Julie: I have been reading about the statistics of discrimination, and I find them grossly alarming. How is it that in our advanced and progressive culture, we are still dividing and segregating, aiding and conquering? What does the Center for Black Equity do to tackle this? How do they define equity for Black and Brown LGBTQIA+ individuals?

Kenya: Yes, it's interesting because I recently had a conversation about equity and how it differs from equality. This is where I think many people get confused. When you talk about equality, you're saying that Julie will get 5%, Kenya will get 5%, everyone will get 5%, right? This sounds great in theory. For instance, if we use 5% as an example, everyone will get this piece of paper. You'll get a piece, I'll get a piece, we'll all get the same piece of paper. However, if historically, I wasn't even taught how to read and you give me this piece of paper, I'm already behind everyone else. So, if you're giving everyone the same thing, it's not really helping me because you already know how to read, you already know everything. I'm always going to be at a deficit in that situation.

When you talk about equity, it's about taking a bird's eye view of the community, the culture, and the world of people. In the United States, we know that the black community has historically been placed at a disadvantage, and they will never be able to be equal to some other cultural counterparts. To me, equity means providing those services, coming in and saying, "Okay, you need a little bit extra." And let me clarify, giving one community a little bit extra is not taking away from another community. That's where some people get it wrong, thinking, "Oh no, I can't give more to this group." But it's not taking away from anyone. It's merely acknowledging that you are already behind, you're already placed at a deficit when it comes to these services.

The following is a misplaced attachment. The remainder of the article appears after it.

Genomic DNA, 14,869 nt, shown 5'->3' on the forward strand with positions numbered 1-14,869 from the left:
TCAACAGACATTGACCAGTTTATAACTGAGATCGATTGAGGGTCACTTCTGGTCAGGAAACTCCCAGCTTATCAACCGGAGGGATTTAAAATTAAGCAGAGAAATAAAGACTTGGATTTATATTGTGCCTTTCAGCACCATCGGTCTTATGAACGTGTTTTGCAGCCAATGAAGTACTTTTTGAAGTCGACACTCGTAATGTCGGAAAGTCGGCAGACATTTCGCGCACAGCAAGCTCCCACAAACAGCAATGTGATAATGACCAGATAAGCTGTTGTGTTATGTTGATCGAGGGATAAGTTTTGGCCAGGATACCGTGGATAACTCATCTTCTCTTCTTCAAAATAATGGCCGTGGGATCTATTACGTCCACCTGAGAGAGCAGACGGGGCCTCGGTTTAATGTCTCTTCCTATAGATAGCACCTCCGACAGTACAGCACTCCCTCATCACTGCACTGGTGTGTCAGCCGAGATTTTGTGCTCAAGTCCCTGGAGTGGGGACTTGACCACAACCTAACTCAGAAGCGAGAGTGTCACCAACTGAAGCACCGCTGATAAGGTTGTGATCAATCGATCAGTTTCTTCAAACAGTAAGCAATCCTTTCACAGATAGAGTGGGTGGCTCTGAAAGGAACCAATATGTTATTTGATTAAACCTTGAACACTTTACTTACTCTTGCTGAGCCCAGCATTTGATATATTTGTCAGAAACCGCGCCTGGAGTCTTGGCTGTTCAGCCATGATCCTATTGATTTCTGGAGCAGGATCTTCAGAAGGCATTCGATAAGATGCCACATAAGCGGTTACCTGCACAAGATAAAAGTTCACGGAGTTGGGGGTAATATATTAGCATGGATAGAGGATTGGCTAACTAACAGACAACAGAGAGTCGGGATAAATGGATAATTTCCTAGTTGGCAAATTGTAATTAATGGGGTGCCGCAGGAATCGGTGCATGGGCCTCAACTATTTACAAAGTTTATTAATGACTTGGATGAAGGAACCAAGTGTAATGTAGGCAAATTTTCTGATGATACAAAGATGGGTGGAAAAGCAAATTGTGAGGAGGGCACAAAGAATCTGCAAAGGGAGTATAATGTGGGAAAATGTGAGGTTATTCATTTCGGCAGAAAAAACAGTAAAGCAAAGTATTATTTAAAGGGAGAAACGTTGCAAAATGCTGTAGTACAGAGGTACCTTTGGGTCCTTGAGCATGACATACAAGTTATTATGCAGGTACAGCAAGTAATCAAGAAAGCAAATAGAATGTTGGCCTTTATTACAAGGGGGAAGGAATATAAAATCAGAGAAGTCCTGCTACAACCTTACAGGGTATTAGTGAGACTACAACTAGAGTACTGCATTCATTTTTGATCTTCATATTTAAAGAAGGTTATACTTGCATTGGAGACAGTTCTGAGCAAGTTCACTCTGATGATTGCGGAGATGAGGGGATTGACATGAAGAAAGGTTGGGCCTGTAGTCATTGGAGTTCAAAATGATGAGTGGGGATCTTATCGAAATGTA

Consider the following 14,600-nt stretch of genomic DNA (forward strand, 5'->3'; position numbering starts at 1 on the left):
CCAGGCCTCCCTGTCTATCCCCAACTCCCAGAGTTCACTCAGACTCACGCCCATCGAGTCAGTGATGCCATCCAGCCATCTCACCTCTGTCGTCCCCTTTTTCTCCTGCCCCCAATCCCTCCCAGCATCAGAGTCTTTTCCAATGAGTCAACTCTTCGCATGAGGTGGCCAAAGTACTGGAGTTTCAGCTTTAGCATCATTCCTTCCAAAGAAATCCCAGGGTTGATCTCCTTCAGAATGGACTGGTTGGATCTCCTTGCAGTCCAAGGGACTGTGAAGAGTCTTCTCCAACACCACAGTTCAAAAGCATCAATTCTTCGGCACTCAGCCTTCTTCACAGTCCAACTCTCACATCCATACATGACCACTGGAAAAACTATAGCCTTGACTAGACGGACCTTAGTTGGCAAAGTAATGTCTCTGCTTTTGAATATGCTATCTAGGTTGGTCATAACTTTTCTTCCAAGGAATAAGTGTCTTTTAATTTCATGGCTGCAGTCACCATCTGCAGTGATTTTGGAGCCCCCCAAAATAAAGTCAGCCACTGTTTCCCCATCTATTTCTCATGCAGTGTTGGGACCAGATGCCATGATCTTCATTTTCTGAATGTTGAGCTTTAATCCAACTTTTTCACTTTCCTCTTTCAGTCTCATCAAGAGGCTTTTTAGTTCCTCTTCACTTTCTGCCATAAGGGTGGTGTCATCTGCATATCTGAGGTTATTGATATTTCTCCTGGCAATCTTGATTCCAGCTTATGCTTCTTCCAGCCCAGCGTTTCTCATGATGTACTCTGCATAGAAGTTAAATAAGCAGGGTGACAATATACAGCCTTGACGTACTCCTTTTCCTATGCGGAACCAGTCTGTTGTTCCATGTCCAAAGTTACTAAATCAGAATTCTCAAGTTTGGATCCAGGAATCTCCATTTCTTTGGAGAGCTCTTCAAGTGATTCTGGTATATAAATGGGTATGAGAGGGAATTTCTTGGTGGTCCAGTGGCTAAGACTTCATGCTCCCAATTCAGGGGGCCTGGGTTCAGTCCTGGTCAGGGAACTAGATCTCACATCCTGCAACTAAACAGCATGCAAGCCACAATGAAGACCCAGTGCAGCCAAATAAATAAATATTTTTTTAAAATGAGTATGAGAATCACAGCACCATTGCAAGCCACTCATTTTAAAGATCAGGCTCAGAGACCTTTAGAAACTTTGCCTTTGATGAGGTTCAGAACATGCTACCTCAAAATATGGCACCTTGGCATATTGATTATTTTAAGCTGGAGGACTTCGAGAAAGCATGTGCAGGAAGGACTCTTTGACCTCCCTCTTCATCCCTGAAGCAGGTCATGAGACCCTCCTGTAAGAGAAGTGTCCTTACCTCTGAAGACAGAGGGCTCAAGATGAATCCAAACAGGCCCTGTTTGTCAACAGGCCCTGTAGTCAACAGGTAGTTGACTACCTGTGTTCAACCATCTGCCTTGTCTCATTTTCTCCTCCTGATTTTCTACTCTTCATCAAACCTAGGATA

Julie: Over the years, have you observed any progress? Have you noticed an increase in support from individuals outside of your entity and community, or is it moving further away rather than closer?

Kenya: Its ebbs and flows, right? It really depends on a number of things, starting with who we have in our political offices, which really dictates where and how the support goes. I've been in the Senate advocating for equity for 15 years, but I've been in the field for well over 20 years now. Support comes and goes, depending a lot on what's happening in the media. I've been in the community doing things where we're getting support and financial backing, but then something happens, and instead of it being isolated to that organization, everyone affiliated with that community gets impacted.

With the previous president in the United States, who shall not be named, we noticed that because of everything going on, and of course, because of the extreme social unrest that was happening here in the United States with the George Floyd situation, we began to see a huge increase in support both from the community and corporations. But once it's not in the news, they think, "Oh, it's over. That problem has been solved. We don't need to focus on that anymore." We're still doing it, but it's just not immediate anymore, right? So we've seen that support we had just three years ago, has started to dry up and shift to other groups.

One of the biggest misconceptions is that because our organization is centered on black equity, we only care about black people. We care about all people, but we just acknowledge that the black community needs some additional support. Support comes and goes depending on what's happening in the community. We're coming off of a lot of support, and we're going back to struggling again.

One of the things that we do is mainstream pride and we often get asked “Why is there black pride? Why can't we just have pride altogether?” Representation matters. We all don't celebrate the same. We could have a whole other podcast on the importance of what we call identity pride, and the importance of why they don't take away from mainstream pride.